Constitution Daily

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The Constitution This Week: Immigration, veeps, and Myanmar

April 27, 2012 by Holly Munson


News headlines, politicians, and hot-button issues come and go,  but   one 225-year-old document continues to emerge in our conversations   about our nation’s most important questions and challenges: the   Constitution.  The Constitution is a big buzzword for Election 2012,  and more than ever, citizens, pundits, and politicians are turning to   the Constitution for answers–and sometimes ammunition, as they try to   prove the Constitution is on their side.


Here’s a brief look at the top constitutional news stories and commentaries from this week.

1. The Constitution and…Immigration

On Wednesday, the Supreme Court began hearing oral arguments for Arizona v. United States, the challenge of Arizona’s controversial immigration law, S.B. 1070.


The federal government is arguing that it has the last word in immigration law, and that Arizona overstepped its power. Supporters of the Arizona argue that the state was making a state law for a unique state problem not sufficiently addressed by the federal government.

2. The Constitution and…Veeps

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As the Republican party has unofficially accepted Mitt Romney as its nominee, speculation has begun about his VP pick; the list of potentials includes popular rabble-rousers like Chris Christie and fresh-faced up-and-comers like Marco Rubio. Meanwhile, in the world of television, HBO launched a perfectly-timed new series, Veep, with Julia Louis-Dreyfus as the title character.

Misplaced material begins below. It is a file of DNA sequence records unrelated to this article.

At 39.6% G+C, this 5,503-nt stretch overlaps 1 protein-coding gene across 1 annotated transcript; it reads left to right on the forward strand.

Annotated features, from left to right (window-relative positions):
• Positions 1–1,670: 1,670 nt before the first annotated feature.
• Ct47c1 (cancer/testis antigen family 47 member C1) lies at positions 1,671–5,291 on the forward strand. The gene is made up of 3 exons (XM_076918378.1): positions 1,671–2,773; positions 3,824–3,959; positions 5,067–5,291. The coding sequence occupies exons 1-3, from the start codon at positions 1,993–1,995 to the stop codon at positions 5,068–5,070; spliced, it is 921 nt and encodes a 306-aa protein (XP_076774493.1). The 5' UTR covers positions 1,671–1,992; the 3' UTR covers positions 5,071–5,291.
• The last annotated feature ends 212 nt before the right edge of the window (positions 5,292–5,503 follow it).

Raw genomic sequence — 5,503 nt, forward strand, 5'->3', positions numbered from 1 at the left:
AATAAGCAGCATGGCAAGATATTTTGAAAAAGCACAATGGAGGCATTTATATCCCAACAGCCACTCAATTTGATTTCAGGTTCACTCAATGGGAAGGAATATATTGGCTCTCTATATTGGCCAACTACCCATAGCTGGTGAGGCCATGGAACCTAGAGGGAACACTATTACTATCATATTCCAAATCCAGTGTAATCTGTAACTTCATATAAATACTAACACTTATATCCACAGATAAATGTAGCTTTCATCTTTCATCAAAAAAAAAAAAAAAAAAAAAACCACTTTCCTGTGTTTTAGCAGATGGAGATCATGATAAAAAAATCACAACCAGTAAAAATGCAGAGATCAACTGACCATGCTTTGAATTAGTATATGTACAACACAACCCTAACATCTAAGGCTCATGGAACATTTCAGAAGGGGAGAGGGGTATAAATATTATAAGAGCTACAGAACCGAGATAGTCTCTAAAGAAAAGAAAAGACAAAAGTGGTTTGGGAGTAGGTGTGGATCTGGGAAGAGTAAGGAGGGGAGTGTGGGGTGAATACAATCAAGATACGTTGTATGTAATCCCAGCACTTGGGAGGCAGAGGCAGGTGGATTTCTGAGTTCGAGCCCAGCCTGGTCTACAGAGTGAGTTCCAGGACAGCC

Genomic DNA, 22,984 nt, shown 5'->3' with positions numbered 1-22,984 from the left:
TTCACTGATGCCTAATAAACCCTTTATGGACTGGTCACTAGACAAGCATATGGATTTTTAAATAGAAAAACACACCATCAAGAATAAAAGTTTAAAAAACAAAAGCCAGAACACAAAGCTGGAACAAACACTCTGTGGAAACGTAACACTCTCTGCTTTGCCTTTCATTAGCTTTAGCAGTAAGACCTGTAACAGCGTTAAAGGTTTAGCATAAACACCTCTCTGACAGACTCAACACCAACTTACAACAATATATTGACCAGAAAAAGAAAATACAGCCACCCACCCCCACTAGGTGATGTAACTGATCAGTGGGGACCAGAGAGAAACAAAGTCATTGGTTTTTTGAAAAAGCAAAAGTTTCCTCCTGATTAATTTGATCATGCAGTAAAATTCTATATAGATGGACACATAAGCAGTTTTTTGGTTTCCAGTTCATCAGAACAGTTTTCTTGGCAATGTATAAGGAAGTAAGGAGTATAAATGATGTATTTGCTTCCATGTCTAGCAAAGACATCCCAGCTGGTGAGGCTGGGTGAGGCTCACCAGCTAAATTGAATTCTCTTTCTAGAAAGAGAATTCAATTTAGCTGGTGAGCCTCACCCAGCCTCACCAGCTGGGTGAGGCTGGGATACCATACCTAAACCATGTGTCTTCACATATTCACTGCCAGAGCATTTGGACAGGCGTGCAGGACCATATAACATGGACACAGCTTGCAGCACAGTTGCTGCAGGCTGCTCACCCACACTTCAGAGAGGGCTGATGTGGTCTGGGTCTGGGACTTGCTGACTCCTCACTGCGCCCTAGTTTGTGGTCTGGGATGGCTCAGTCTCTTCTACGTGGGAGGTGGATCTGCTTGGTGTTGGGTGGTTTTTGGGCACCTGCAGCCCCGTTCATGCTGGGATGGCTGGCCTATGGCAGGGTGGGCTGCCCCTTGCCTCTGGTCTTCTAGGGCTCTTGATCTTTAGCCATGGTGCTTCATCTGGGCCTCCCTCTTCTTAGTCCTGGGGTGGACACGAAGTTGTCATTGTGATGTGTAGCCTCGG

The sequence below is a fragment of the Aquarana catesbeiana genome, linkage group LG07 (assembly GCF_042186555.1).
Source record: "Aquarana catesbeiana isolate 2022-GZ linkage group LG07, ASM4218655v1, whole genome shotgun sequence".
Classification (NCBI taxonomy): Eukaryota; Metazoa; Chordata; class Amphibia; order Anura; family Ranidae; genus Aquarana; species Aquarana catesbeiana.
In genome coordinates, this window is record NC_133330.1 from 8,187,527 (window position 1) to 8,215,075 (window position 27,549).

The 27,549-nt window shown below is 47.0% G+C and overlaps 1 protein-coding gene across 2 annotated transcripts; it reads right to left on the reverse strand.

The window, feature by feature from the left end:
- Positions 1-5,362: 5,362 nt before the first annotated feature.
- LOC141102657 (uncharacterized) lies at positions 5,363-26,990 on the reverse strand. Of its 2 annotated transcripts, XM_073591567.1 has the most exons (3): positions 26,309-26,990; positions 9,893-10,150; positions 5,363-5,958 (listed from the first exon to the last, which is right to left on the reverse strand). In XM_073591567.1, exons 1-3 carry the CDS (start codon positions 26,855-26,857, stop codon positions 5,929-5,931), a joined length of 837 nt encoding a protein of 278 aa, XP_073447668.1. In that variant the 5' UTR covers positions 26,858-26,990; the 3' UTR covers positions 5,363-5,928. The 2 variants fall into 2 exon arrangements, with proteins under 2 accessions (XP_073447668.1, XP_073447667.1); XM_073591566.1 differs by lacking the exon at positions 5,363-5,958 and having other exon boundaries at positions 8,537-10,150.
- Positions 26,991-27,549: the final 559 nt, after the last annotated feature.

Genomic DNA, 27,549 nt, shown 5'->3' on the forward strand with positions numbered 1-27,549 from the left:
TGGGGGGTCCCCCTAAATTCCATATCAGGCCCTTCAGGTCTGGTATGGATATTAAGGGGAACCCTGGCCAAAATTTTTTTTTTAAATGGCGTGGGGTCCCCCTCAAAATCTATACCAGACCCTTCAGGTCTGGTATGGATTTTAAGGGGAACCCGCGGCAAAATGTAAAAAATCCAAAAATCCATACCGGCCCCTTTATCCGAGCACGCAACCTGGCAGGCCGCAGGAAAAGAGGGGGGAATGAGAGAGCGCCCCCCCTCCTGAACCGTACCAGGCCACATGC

3. The Constitution and…Myanmar

Earlier this month, Myanmar (formerly known as Burma), the southeast Asian country that has been under military rule for decades, held parliamentary elections. Nobel Peace Prize winner Daw Aung San Suu Kyi and the opposition party she led, the National League for Democracy, swept the election.


This week, however, representatives of the National League for Democracy refused to take their newly won seats in parliament in protest of the phrasing of the lawmakers’ oath, which says they will “safeguard the constitution.” The party wants to change the constitution because it grants extensive powers to the military, and wants to replace the word “safeguard” to “respect.”


In the U.S. Constitution, the president and other federal officials promise to “preserve, protect, and defend the Constitution.” Fortunately, that hasn’t prevented Americans from amending the Constitution. But in Myanmar, the war over words could threaten the fragile beginnings of democracy.

But wait, there’s more

Check out the curated links to news and commentary on constitutional issues around the web at or on the sidebar of Constitution Daily. (Note: Links are not endorsements.)


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Holly Munson is the Programs Coordinator for Public Engagement at the National Constitution Center.


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